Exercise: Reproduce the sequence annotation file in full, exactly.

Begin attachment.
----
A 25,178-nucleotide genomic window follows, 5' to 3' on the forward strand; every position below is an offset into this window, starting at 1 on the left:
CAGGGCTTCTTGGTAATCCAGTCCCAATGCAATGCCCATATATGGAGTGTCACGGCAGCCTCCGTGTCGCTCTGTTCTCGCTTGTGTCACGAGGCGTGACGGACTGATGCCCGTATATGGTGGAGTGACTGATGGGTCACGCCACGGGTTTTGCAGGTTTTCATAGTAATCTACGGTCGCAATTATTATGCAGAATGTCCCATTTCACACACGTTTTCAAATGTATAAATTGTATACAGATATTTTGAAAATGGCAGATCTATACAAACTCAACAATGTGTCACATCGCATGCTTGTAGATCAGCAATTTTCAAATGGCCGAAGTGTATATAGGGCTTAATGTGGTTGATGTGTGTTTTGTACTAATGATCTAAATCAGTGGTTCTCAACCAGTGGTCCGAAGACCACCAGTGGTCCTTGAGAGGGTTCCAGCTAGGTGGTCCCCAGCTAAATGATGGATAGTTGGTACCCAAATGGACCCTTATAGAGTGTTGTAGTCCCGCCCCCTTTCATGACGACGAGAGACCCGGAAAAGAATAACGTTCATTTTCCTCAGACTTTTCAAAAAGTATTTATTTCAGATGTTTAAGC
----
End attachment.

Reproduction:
A 25,178-nucleotide genomic window follows, 5' to 3' on the forward strand; every position below is an offset into this window, starting at 1 on the left:
CAGGGCTTCTTGGTAATCCAGTCCCAATGCAATGCCCATATATGGAGTGTCACGGCAGCCTCCGTGTCGCTCTGTTCTCGCTTGTGTCACGAGGCGTGACGGACTGATGCCCGTATATGGTGGAGTGACTGATGGGTCACGCCACGGGTTTTGCAGGTTTTCATAGTAATCTACGGTCGCAATTATTATGCAGAATGTCCCATTTCACACACGTTTTCAAATGTATAAATTGTATACAGATATTTTGAAAATGGCAGATCTATACAAACTCAACAATGTGTCACATCGCATGCTTGTAGATCAGCAATTTTCAAATGGCCGAAGTGTATATAGGGCTTAATGTGGTTGATGTGTGTTTTGTACTAATGATCTAAATCAGTGGTTCTCAACCAGTGGTCCGAAGACCACCAGTGGTCCTTGAGAGGGTTCCAGCTAGGTGGTCCCCAGCTAAATGATGGATAGTTGGTACCCAAATGGACCCTTATAGAGTGTTGTAGTCCCGCCCCCTTTCATGACGACGAGAGACCCGGAAAAGAATAACGTTCATTTTCCTCAGACTTTTCAAAAAGTATTTATTTCAGATGTTTAAGC